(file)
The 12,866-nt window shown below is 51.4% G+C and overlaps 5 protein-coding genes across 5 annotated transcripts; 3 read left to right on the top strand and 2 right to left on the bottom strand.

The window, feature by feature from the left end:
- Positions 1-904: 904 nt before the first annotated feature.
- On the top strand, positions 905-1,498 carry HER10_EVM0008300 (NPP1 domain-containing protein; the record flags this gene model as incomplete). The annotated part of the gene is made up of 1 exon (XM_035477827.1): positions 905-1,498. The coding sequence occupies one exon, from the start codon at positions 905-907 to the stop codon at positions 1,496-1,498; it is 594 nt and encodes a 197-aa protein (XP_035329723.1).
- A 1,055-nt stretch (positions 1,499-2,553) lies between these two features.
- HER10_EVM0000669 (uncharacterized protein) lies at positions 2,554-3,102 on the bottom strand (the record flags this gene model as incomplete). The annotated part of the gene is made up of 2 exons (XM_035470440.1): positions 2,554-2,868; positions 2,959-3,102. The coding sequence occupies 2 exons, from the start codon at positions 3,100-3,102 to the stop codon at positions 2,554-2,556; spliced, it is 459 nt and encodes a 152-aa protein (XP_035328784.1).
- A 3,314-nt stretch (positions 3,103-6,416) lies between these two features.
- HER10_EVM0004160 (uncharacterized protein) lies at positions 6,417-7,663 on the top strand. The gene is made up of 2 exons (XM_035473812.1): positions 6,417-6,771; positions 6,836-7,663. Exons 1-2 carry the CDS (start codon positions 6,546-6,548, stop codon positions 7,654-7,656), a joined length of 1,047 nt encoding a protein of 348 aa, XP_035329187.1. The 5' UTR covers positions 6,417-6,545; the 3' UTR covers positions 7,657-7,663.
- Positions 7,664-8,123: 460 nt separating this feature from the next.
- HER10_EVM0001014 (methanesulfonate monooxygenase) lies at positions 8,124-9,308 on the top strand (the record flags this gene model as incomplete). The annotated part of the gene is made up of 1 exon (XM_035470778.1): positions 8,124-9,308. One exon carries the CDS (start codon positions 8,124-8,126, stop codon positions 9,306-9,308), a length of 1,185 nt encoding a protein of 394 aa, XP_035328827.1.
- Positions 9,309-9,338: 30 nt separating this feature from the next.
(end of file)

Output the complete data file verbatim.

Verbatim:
The 12,866-nt window shown below is 51.4% G+C and overlaps 5 protein-coding genes across 5 annotated transcripts; 3 read left to right on the top strand and 2 right to left on the bottom strand.

The window, feature by feature from the left end:
- Positions 1-904: 904 nt before the first annotated feature.
- On the top strand, positions 905-1,498 carry HER10_EVM0008300 (NPP1 domain-containing protein; the record flags this gene model as incomplete). The annotated part of the gene is made up of 1 exon (XM_035477827.1): positions 905-1,498. The coding sequence occupies one exon, from the start codon at positions 905-907 to the stop codon at positions 1,496-1,498; it is 594 nt and encodes a 197-aa protein (XP_035329723.1).
- A 1,055-nt stretch (positions 1,499-2,553) lies between these two features.
- HER10_EVM0000669 (uncharacterized protein) lies at positions 2,554-3,102 on the bottom strand (the record flags this gene model as incomplete). The annotated part of the gene is made up of 2 exons (XM_035470440.1): positions 2,554-2,868; positions 2,959-3,102. The coding sequence occupies 2 exons, from the start codon at positions 3,100-3,102 to the stop codon at positions 2,554-2,556; spliced, it is 459 nt and encodes a 152-aa protein (XP_035328784.1).
- A 3,314-nt stretch (positions 3,103-6,416) lies between these two features.
- HER10_EVM0004160 (uncharacterized protein) lies at positions 6,417-7,663 on the top strand. The gene is made up of 2 exons (XM_035473812.1): positions 6,417-6,771; positions 6,836-7,663. Exons 1-2 carry the CDS (start codon positions 6,546-6,548, stop codon positions 7,654-7,656), a joined length of 1,047 nt encoding a protein of 348 aa, XP_035329187.1. The 5' UTR covers positions 6,417-6,545; the 3' UTR covers positions 7,657-7,663.
- Positions 7,664-8,123: 460 nt separating this feature from the next.
- HER10_EVM0001014 (methanesulfonate monooxygenase) lies at positions 8,124-9,308 on the top strand (the record flags this gene model as incomplete). The annotated part of the gene is made up of 1 exon (XM_035470778.1): positions 8,124-9,308. One exon carries the CDS (start codon positions 8,124-8,126, stop codon positions 9,306-9,308), a length of 1,185 nt encoding a protein of 394 aa, XP_035328827.1.
- Positions 9,309-9,338: 30 nt separating this feature from the next.